HMO

What is an HMO?

An HMO, or health maintenance organization, is an insurance plan offering coverage through a physician network. When an individual has an HMO, they typically pay a monthly or yearly fee to receive access to health insurance coverage. In selecting care, the individual must choose a healthcare provider under the HMO’s contract. 

What’s the difference between HMOs and PPOs? 

A similar plan to an HMO is a preferred provider plan (PPO). PPOs tend to have higher premiums, deductibles and copays compared to HMOs.  

HMOs require individuals to have a primary care physician (PCP) and referrals to specialists, but PPOs do not.  

In addition, PPO plans generally cover out-of-network providers, often at higher rates than in-network, whereas HMOs usually do not. 

Why are HMOs important to healthcare?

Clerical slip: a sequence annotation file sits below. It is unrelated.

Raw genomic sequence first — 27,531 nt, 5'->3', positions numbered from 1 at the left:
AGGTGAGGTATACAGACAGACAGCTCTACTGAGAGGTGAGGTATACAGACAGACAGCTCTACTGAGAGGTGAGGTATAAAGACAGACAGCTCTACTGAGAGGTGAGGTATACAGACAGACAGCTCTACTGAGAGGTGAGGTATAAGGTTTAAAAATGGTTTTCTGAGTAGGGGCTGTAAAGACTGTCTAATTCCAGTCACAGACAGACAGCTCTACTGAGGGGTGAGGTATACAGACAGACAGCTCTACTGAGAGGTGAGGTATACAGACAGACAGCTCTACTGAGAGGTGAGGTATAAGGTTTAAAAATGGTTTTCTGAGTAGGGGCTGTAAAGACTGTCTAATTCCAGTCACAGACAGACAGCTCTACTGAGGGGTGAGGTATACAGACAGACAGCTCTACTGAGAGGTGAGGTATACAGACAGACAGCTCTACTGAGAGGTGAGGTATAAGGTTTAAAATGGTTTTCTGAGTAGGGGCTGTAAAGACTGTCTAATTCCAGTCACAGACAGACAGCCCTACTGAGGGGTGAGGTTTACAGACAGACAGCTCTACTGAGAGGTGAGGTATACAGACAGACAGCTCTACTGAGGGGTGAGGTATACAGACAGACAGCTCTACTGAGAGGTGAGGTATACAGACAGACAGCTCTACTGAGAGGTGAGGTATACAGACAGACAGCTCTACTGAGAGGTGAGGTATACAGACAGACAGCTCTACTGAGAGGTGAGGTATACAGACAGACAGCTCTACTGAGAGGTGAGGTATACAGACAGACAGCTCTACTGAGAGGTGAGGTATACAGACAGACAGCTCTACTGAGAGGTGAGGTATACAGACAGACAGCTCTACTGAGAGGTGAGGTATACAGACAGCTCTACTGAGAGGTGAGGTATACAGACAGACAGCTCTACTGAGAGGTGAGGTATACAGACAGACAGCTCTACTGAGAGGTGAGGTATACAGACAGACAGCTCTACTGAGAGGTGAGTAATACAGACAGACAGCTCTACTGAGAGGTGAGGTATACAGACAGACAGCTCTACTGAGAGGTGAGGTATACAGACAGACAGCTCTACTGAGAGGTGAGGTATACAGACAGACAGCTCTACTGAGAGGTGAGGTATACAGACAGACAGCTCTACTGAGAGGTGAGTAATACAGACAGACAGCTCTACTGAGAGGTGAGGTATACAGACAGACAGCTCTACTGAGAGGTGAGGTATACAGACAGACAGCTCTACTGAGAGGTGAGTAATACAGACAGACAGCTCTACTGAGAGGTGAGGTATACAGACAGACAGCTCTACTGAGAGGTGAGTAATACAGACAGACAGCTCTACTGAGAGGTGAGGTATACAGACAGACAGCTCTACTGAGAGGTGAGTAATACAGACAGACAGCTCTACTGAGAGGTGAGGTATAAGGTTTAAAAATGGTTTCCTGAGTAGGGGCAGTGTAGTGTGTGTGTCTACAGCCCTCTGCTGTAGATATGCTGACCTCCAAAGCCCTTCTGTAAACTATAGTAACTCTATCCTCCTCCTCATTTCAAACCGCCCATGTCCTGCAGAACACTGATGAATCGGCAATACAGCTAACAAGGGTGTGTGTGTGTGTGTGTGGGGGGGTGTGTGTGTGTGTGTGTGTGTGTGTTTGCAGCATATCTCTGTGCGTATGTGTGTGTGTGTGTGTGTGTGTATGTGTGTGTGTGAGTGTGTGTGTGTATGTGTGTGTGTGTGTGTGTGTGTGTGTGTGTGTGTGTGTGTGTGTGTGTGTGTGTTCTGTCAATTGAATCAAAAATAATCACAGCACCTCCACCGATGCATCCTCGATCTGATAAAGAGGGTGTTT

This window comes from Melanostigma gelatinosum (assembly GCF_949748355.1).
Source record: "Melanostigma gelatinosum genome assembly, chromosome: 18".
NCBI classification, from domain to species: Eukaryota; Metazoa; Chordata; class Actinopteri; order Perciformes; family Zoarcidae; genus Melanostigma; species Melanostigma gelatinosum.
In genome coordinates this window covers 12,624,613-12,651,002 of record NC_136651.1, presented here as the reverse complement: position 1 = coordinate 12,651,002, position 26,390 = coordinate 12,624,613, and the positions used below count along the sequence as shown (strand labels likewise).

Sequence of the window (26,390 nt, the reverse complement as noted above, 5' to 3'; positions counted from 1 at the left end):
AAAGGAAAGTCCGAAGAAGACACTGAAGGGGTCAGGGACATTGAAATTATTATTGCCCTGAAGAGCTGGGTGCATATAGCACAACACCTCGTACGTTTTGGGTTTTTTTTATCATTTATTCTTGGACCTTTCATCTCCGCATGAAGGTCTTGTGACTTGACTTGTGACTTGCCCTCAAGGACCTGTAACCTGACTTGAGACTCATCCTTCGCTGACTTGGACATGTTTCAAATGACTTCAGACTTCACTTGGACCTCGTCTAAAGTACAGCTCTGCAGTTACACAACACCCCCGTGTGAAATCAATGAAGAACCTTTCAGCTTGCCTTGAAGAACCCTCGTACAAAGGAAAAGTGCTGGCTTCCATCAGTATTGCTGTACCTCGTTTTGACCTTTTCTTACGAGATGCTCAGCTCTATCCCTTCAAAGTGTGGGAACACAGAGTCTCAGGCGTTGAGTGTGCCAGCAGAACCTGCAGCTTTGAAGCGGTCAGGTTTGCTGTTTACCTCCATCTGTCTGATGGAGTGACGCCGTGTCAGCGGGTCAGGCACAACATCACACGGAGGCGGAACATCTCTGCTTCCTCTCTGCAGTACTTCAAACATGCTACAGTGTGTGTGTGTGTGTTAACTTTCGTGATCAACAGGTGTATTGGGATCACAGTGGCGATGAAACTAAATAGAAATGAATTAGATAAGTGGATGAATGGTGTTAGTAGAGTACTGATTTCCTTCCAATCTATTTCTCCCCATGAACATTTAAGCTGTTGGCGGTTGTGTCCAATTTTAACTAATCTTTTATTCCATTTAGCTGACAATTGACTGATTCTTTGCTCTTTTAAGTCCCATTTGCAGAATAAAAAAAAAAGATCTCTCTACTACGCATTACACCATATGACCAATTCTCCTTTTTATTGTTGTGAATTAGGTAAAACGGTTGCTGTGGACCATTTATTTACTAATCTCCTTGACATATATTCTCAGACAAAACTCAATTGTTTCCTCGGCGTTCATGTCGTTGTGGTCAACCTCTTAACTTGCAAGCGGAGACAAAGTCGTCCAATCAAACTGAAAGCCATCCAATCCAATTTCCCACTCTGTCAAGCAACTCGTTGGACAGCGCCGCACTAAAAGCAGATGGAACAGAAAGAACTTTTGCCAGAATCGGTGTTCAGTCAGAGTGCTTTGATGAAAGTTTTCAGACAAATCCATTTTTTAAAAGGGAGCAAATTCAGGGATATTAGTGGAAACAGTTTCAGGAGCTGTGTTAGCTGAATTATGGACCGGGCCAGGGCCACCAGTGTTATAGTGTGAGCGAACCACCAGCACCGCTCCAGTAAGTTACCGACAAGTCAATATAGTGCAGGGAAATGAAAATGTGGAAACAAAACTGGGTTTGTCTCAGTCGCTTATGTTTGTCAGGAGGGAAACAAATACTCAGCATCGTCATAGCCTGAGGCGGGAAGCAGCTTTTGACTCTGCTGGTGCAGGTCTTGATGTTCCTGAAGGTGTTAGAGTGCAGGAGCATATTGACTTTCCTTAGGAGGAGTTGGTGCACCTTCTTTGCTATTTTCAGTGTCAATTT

HMOs are important to healthcare because they cover essential medical care for beneficiaries and their families. HMOs tend to be a popular option, as they decrease premium costs for members and generally have low or zero deductibles.  

Notably, HMOs have some limitations, including that they place restrictions on members. One restriction is the control over providers, and another restriction is that members must see an assigned primary care physician before receiving other services. 

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